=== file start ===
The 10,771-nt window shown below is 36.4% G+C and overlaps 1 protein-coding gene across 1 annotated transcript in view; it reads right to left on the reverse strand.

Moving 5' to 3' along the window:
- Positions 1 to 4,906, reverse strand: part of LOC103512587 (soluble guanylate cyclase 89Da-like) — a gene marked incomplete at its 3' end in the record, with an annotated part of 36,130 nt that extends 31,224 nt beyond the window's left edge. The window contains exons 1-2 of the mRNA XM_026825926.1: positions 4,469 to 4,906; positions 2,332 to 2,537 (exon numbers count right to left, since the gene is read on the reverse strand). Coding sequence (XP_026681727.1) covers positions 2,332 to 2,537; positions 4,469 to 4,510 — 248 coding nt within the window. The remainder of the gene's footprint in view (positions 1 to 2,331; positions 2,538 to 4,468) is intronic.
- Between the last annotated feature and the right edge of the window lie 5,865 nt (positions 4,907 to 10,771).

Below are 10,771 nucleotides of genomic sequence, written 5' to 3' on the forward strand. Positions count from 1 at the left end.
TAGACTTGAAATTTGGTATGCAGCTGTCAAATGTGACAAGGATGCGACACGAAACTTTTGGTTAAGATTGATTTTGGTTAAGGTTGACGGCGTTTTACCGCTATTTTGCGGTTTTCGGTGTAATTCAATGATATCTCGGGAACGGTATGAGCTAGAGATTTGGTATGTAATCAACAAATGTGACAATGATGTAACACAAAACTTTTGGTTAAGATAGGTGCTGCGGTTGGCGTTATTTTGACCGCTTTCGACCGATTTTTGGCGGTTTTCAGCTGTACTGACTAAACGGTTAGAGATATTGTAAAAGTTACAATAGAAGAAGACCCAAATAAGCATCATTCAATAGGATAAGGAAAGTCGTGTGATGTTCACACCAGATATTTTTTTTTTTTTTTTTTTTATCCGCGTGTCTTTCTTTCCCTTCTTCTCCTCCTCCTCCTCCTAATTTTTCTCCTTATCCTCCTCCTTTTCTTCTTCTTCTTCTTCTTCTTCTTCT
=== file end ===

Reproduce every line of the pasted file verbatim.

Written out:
The 10,771-nt window shown below is 36.4% G+C and overlaps 1 protein-coding gene across 1 annotated transcript in view; it reads right to left on the reverse strand.

Moving 5' to 3' along the window:
- Positions 1 to 4,906, reverse strand: part of LOC103512587 (soluble guanylate cyclase 89Da-like) — a gene marked incomplete at its 3' end in the record, with an annotated part of 36,130 nt that extends 31,224 nt beyond the window's left edge. The window contains exons 1-2 of the mRNA XM_026825926.1: positions 4,469 to 4,906; positions 2,332 to 2,537 (exon numbers count right to left, since the gene is read on the reverse strand). Coding sequence (XP_026681727.1) covers positions 2,332 to 2,537; positions 4,469 to 4,510 — 248 coding nt within the window. The remainder of the gene's footprint in view (positions 1 to 2,331; positions 2,538 to 4,468) is intronic.
- Between the last annotated feature and the right edge of the window lie 5,865 nt (positions 4,907 to 10,771).

Below are 10,771 nucleotides of genomic sequence, written 5' to 3' on the forward strand. Positions count from 1 at the left end.
TAGACTTGAAATTTGGTATGCAGCTGTCAAATGTGACAAGGATGCGACACGAAACTTTTGGTTAAGATTGATTTTGGTTAAGGTTGACGGCGTTTTACCGCTATTTTGCGGTTTTCGGTGTAATTCAATGATATCTCGGGAACGGTATGAGCTAGAGATTTGGTATGTAATCAACAAATGTGACAATGATGTAACACAAAACTTTTGGTTAAGATAGGTGCTGCGGTTGGCGTTATTTTGACCGCTTTCGACCGATTTTTGGCGGTTTTCAGCTGTACTGACTAAACGGTTAGAGATATTGTAAAAGTTACAATAGAAGAAGACCCAAATAAGCATCATTCAATAGGATAAGGAAAGTCGTGTGATGTTCACACCAGATATTTTTTTTTTTTTTTTTTTTATCCGCGTGTCTTTCTTTCCCTTCTTCTCCTCCTCCTCCTCCTAATTTTTCTCCTTATCCTCCTCCTTTTCTTCTTCTTCTTCTTCTTCTTCTTCT